Economic Snapshot – The Architecture Industry – Special Analysis - Dun & Bradstreet
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Economic Snapshot – The Architecture Industry – Special Analysis

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The Architecture Industry serves an integral role in the operations of Israel’s Real Estate Industry. Accordingly, the dynamic activity in the real estate industry over the past few years should have led also to a prospering  architecture industry. In actuality, despite the work loads in the market, the architecture industry is facing several material challenges, including a shortage of high-quality human resources and the difficulty to retain existing human resources, the lack of competitiveness of small and medium firms compared with the larger firms which receive most of the larger projects, the low payment ethics of the customers which disrupts the cash flows of architecture firms and more.

As a profession, architecture requires a long period of training, that includes 5 years of studying for a degree in one of five academic institutes that have such programs in Israel (Tel Aviv University, Technion, Vizo Haifa, Bezalel and Ariel University). After graduation, one may receive the title of a Registered Architect, who has limited planning authorities, for buildings with a height of up to 12 meters, such as private houses. Most graduates continue with a 3.5 years long internship, after which they are required to pass two exams, theoretical and practical, in order to receive their Licensed Architect from the Ministry of Labor and Welfare; this provides them with unlimited planning authorities. Over the past few years, 300-400 architects have been licensed by the Ministry of Labor and Welfare annually, after completing all of their license stages, with the expectation of being hired in the market.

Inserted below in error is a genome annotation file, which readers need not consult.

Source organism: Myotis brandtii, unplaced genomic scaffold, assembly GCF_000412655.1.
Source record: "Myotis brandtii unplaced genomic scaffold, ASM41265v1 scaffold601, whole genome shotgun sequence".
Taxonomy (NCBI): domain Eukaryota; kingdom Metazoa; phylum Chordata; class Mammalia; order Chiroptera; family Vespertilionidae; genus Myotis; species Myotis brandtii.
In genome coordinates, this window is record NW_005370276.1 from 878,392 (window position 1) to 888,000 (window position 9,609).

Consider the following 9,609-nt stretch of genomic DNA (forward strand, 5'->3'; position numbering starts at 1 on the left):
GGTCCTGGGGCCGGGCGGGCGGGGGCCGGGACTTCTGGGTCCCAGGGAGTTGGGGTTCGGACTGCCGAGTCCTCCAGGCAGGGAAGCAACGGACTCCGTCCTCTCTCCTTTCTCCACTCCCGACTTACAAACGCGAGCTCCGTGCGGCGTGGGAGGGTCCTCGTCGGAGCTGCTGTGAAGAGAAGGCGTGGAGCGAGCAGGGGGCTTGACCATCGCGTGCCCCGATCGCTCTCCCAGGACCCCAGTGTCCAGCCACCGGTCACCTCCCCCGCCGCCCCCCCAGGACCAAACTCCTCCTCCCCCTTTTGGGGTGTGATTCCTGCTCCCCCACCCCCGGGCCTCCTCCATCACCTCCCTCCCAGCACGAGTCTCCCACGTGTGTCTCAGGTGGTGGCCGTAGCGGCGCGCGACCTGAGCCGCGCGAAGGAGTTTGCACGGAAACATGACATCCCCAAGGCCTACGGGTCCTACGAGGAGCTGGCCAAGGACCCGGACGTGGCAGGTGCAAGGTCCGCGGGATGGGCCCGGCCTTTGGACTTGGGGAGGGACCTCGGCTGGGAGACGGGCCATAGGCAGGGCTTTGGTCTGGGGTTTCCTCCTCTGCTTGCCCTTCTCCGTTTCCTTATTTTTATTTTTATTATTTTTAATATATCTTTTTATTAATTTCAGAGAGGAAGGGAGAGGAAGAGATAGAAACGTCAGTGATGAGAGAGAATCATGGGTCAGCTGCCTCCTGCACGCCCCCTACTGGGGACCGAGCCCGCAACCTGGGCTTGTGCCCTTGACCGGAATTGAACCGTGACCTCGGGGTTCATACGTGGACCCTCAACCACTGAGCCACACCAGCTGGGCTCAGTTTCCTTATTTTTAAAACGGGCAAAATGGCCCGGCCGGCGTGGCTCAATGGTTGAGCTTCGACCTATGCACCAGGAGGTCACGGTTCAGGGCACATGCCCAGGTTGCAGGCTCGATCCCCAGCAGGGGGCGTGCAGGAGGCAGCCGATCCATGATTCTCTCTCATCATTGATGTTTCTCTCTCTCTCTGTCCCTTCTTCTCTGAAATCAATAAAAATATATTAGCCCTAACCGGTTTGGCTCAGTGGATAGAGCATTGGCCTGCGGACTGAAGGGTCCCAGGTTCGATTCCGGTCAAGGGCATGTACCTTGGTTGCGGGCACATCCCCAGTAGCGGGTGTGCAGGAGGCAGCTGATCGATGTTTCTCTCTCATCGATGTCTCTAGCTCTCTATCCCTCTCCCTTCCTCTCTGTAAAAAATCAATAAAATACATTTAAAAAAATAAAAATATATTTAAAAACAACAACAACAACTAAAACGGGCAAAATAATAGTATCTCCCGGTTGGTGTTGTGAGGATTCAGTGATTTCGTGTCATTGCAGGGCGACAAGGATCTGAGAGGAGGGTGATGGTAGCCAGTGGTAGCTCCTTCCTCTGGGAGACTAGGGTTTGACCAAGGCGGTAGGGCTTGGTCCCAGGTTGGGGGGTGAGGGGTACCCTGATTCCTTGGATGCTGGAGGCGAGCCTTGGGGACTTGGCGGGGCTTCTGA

As of 2019, there are about 11,000 registered and licensed architects in Israel, of which only about 6,000 are active in the market. This results from the relatively low pay levels in the industry, particularly for young architects, and the filling of architect jobs by architecture practical engineers, who receive authorities that are identical to those of registered architects, through a fast certification proceeding.

About 3,000 architecture firms operate in Israel, a large part of which are small firms with 2-3 employees or independent architects.

The industry is affected by the uncertainty in the real estate industry following the elections, a lack of certain outlook for the continuing implementation of the “Mehir LaMishtaken” (government price-capped) program, policy changes in the local authorities on urban renewal and more. It should be interesting to follow the developments in the real estate industry over the next year, particularly in the urban renewal field, and their consequent effects on the architecture industry. An extension of the Tama 38 program, if it would be renewed, is expected to release delayed permits to the market and benefit the industry.

In light of the industry trends, D&B estimates that more than half of new architecture firms don’t survive their fourth year.


The Effects of the Real Estate Industry

The residential real estate industry experienced a slowdown in 2017-2018, compared with its activity levels in previous years, while shifting the focus to Mehir LaMishtaken projects and in the free market – to focusing on urban renewal projects.

The slowdown halted in the first half of 2019, as expressed both in the number of new apartments sold and in the number of construction starts, while stabilizing at lower levels than those of previous years.


Residential Construction Starts in Israel

Source: The Central Bureau of Statistics, Processed by D&B.

* 2019 data is estimated


The government has been focusing, over the past few years, in the Mehir LaMishtaken program, and this led to lower construction starts in non-Mehir-LaMishtaken projects – less projects for the contractors to compete on. Starting from the second half of 2018, a decline was recorded also in the construction starts of Mehir LaMishtaken program, a trend which continued into 2019.